MarketWatch First Take: Actually, Bernie Sanders, companies don’t want to be too big to fail
All of four companies outside the banking sector have been slapped by the federal government with the tag of “systemically important financial institution.”
Two of them responded by voluntarily breaking apart. General Electric GE, +0.52% has moved to spin off the bulk of its GE Capital arm, and on Tuesday MetLife MET, +6.33% said it is looking to split off most of its U.S. retail operations.
MetLife has long complained about its SiFi designation, arguing that the extra regulation that comes along with the SiFi designation will drive up costs too much. Specifically, MetLife is concerned about the extra capital they may be forced to hold.
What GE and MetLife are both doing is driving a knife through the argument — heard both on the left and right on the presidential campaign trail — that “too big to fail” is somehow a desired status. The argument is that companies are able to borrow cheaper because of the perception the government is more likely to step in to bail them out.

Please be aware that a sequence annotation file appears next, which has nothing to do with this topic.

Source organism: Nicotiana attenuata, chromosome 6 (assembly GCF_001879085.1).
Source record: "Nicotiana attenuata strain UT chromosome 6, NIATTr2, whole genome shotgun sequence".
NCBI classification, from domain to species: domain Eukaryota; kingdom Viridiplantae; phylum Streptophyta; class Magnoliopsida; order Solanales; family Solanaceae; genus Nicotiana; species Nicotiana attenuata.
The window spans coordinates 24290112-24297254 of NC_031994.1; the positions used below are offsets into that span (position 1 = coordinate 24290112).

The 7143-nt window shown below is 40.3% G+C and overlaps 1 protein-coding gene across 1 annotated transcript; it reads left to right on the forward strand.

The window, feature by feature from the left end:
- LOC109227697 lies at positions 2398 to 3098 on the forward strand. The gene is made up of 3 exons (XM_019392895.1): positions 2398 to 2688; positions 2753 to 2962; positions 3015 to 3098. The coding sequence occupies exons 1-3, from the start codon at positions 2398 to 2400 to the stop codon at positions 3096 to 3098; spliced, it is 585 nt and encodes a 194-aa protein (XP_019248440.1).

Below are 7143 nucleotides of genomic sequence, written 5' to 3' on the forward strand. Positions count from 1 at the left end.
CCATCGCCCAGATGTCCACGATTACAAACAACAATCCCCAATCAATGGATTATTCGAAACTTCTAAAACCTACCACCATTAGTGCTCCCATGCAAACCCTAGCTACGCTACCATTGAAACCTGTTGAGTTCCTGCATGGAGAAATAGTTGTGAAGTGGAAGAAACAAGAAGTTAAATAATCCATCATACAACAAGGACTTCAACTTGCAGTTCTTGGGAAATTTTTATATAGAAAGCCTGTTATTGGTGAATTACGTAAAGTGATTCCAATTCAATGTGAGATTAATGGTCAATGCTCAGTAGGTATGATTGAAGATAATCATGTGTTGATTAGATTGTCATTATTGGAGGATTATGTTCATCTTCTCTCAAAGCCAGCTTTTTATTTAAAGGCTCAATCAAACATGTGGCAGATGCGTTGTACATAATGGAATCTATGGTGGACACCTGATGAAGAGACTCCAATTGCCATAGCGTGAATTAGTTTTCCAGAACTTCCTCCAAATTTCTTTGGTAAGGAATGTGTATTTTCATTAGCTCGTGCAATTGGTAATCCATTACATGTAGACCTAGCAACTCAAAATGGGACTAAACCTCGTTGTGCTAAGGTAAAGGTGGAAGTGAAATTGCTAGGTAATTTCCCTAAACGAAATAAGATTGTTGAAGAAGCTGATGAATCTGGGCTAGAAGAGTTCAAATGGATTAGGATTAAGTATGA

The data on that is ferociously debated, and mainly rests on an interpretation of credit-default swap movements.
But whether there’s a funding advantage or not, extra capital is something no financial institution is fond of obtaining, not to mention the extra layers of regulation and monitoring.
And that is the good news. A financial institution’s bankruptcy does not have to be a calamitous, Lehman Brothers-like, recession-triggering event if the firm that goes belly-up is small enough. MF Global in 2011 had what was the eighth-largest bankruptcy in U.S. history and did basically nothing to the U.S. economy, because it was small enough to be manageable.
At a time when “too big to fail” is still in the news, with “The Big Short” in movie theaters and Democratic presidential candidate Bernie Sanders saying he would order the largest banks broken up in a year, it’s noteworthy to remember the role the industry itself can play.
The best way for “too big to fail” to no longer be an issue is if the big financial firms slim down on their own accord. And that process seems to be underway.